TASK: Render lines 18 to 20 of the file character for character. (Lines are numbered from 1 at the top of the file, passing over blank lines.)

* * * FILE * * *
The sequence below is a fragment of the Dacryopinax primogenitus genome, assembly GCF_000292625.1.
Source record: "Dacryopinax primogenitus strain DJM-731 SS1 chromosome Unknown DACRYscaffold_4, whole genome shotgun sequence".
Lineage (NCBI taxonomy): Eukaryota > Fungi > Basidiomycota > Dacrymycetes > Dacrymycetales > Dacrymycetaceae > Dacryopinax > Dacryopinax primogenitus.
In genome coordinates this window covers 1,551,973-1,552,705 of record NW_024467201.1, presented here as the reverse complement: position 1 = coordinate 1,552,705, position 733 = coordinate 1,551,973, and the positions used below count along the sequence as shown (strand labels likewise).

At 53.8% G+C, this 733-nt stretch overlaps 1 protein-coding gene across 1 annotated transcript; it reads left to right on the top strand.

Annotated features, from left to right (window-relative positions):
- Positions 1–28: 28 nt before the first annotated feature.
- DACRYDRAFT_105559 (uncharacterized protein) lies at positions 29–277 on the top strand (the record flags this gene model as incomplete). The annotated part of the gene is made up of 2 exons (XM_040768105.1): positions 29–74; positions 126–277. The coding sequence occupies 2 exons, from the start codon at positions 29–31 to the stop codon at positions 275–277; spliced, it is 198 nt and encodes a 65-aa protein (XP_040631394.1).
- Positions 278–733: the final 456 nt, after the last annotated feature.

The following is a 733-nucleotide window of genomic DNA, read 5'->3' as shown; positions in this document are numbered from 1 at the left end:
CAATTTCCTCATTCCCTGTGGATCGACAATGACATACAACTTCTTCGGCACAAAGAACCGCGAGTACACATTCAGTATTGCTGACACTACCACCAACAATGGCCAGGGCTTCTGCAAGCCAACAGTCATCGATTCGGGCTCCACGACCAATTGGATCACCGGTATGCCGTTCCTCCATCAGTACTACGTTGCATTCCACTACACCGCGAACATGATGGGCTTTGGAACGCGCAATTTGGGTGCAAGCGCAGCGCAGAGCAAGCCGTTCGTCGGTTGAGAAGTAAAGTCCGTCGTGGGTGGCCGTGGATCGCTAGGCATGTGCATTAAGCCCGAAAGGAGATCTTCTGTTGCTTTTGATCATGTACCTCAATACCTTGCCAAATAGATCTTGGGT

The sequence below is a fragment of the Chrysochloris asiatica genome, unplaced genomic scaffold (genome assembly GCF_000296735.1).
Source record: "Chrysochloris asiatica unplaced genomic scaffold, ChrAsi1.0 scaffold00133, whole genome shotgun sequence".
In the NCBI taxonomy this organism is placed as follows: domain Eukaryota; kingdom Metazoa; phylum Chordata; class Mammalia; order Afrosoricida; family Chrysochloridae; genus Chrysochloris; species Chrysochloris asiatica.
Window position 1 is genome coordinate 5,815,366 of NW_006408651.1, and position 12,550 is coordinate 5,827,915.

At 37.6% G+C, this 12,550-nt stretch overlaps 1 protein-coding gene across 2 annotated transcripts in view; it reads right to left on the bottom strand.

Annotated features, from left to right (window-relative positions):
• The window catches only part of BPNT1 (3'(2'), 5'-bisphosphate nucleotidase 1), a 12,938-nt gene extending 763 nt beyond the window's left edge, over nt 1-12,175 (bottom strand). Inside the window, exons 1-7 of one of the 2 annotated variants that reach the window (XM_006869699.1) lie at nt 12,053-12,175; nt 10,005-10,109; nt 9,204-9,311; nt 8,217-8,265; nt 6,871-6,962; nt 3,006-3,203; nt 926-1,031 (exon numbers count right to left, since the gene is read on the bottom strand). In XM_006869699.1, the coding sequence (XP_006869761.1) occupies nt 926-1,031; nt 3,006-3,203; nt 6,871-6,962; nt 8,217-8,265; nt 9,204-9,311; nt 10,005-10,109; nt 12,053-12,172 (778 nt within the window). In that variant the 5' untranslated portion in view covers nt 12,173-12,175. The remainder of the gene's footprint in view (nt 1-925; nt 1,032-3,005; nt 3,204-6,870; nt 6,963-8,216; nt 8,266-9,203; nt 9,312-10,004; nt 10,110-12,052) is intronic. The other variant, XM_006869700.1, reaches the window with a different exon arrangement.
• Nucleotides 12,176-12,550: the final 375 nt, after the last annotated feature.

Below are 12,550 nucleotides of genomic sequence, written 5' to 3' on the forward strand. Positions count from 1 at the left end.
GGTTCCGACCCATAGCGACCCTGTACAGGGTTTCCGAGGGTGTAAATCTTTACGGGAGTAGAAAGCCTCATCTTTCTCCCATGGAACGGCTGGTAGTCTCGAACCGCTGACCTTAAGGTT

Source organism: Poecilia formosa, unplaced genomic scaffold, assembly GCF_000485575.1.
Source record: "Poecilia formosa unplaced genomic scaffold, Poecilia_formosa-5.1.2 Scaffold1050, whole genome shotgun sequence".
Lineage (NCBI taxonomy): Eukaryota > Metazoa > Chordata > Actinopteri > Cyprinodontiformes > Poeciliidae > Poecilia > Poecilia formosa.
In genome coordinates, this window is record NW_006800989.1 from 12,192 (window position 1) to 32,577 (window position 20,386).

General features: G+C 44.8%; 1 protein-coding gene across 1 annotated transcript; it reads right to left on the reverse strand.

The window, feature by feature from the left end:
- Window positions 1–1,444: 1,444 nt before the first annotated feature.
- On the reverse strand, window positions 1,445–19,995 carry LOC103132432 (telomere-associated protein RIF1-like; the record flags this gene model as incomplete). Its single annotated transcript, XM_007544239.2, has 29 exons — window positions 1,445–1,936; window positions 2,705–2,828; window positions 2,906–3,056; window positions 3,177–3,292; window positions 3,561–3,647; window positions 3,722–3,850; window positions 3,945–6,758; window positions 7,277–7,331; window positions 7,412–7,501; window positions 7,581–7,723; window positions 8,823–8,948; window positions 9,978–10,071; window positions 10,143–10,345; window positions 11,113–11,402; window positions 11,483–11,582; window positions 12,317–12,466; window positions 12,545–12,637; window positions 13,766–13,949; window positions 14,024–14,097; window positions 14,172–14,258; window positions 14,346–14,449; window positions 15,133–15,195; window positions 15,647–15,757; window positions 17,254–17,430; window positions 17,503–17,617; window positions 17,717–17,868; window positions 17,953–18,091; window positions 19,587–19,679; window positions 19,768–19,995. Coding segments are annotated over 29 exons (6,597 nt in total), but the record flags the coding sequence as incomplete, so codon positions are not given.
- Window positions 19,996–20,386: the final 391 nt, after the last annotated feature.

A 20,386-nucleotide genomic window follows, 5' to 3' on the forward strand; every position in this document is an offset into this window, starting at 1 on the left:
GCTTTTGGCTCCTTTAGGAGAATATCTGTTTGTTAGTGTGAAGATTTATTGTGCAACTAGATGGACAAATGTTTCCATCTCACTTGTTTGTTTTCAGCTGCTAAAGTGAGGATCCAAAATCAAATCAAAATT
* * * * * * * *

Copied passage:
• The window catches only part of BPNT1 (3'(2'), 5'-bisphosphate nucleotidase 1), a 12,938-nt gene extending 763 nt beyond the window's left edge, over nt 1-12,175 (bottom strand). Inside the window, exons 1-7 of one of the 2 annotated variants that reach the window (XM_006869699.1) lie at nt 12,053-12,175; nt 10,005-10,109; nt 9,204-9,311; nt 8,217-8,265; nt 6,871-6,962; nt 3,006-3,203; nt 926-1,031 (exon numbers count right to left, since the gene is read on the bottom strand). In XM_006869699.1, the coding sequence (XP_006869761.1) occupies nt 926-1,031; nt 3,006-3,203; nt 6,871-6,962; nt 8,217-8,265; nt 9,204-9,311; nt 10,005-10,109; nt 12,053-12,172 (778 nt within the window). In that variant the 5' untranslated portion in view covers nt 12,173-12,175. The remainder of the gene's footprint in view (nt 1-925; nt 1,032-3,005; nt 3,204-6,870; nt 6,963-8,216; nt 8,266-9,203; nt 9,312-10,004; nt 10,110-12,052) is intronic. The other variant, XM_006869700.1, reaches the window with a different exon arrangement.
• Nucleotides 12,176-12,550: the final 375 nt, after the last annotated feature.

Below are 12,550 nucleotides of genomic sequence, written 5' to 3' on the forward strand. Positions count from 1 at the left end.